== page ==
Nominees for churchwide boards
Stan Shantz, chair of the Leadership Discernment Committee (LDC), presented a ballot of nominees for churchwide boards, including Jon Carlson, pastor of Forest Hills Mennonite Church, Leola, Pennsylvania, as moderator-elect and two first-term Executive Board members, among others. Delegates approved the nominees.
Shantz noted that, during the COVID-19 pandemic, it was harder than usual for the LDC to identify volunteers who had time and availability to serve. “We are thankful when persons agreed to serve in these important positions that support our denomination and God’s good work,” he said.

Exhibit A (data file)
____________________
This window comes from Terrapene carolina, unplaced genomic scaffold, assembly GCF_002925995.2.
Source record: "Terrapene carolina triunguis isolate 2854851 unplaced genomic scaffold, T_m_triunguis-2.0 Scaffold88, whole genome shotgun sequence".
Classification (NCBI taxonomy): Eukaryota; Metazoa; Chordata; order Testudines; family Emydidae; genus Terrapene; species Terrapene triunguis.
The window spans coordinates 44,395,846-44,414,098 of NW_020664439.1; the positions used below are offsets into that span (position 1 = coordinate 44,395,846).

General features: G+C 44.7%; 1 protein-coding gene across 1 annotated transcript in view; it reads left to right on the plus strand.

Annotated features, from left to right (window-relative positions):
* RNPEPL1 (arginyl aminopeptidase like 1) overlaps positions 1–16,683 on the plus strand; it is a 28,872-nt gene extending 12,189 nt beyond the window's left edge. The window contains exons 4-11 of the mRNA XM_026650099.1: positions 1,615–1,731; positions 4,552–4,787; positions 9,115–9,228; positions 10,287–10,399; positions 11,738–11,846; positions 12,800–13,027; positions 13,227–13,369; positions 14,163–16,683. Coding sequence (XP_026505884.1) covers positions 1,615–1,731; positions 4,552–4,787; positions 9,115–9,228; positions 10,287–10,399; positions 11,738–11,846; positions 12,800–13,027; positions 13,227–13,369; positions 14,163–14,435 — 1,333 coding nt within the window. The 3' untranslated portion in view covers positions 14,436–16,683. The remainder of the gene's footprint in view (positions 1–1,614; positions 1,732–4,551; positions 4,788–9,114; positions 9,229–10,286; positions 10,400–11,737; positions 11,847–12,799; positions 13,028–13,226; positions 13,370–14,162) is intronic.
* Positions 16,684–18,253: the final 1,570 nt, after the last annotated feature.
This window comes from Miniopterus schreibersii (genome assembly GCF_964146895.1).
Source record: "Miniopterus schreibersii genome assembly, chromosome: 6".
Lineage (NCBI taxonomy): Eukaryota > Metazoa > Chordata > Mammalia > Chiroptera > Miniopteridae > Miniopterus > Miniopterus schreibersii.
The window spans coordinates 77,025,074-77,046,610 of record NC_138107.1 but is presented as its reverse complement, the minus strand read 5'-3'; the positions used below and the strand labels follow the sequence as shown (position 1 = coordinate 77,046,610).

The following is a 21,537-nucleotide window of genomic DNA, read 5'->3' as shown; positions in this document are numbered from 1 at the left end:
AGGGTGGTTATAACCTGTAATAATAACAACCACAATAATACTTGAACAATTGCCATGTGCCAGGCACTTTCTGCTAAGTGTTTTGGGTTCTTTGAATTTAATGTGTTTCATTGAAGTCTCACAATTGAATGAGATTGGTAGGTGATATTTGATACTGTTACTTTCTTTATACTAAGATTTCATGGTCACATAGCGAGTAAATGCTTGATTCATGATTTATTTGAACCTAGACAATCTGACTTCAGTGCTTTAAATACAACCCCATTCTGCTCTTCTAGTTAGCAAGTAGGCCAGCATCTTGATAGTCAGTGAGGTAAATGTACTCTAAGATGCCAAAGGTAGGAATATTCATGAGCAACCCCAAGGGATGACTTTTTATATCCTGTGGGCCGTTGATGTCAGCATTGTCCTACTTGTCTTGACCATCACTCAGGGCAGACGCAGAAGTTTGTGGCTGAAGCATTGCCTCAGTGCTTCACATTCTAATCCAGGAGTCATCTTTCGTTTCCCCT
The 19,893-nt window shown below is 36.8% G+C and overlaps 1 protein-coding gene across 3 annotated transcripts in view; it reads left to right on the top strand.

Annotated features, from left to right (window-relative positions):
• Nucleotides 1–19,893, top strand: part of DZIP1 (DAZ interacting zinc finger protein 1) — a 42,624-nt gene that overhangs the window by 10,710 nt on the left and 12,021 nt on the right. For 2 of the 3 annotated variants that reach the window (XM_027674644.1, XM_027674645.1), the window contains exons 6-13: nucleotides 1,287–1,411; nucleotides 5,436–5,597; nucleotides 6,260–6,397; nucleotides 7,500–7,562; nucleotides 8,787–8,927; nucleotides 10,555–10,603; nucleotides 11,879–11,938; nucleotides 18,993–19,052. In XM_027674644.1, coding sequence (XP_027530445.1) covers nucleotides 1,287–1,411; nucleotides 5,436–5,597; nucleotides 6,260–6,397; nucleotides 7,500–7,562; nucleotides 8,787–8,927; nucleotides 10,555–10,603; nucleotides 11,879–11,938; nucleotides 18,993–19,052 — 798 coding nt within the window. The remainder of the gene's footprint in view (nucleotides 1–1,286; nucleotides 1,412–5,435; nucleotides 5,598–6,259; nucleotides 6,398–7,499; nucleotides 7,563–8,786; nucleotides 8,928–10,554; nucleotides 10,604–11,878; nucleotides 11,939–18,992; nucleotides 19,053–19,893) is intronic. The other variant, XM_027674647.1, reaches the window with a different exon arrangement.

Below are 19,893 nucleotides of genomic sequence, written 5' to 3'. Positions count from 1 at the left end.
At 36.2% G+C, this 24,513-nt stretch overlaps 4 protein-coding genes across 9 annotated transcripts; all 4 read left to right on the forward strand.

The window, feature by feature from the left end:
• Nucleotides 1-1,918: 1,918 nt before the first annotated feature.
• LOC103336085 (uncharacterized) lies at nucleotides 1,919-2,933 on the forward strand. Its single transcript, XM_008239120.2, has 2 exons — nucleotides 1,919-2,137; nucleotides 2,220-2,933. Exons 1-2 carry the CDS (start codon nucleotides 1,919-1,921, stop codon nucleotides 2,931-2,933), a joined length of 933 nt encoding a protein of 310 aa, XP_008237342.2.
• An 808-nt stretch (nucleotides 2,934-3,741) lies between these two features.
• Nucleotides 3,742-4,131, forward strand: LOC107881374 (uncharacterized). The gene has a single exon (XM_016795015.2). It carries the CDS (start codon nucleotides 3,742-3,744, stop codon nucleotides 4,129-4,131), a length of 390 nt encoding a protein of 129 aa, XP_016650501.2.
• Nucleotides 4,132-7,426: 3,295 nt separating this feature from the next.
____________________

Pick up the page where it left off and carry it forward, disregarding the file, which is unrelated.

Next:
Moderator-elect Linda Dibble, serving as chair of the Resolutions Committee, shared its final recommendations on five proposed resolutions:
- “Clarification of Mennonite Church Polity and the Role of the Membership Guidelines of MC USA,” submitted by the MC USA Executive Board
- Final recommendation: The committee recommended that this be presented for a vote by the delegates at the special in-person session May 27-30, 2022, in Kansas City, Missouri.
- “MC USA Accessibility Resolution,” submitted by Anabaptist Disabilities Network, Mennonite Health Services and four Mennonite congregations
- Final recommendation: The committee recommended that this be presented for a vote by the delegates in May 2022.
- “For Justice in the U.S. Criminal Legal System” by Zachariah Begly, Reba Place Church and Elizabeth Reimer, Lombard Mennonite Church, Lombard, Illinois
- Final recommendation: The committee recommended that this be designated as a study resolution.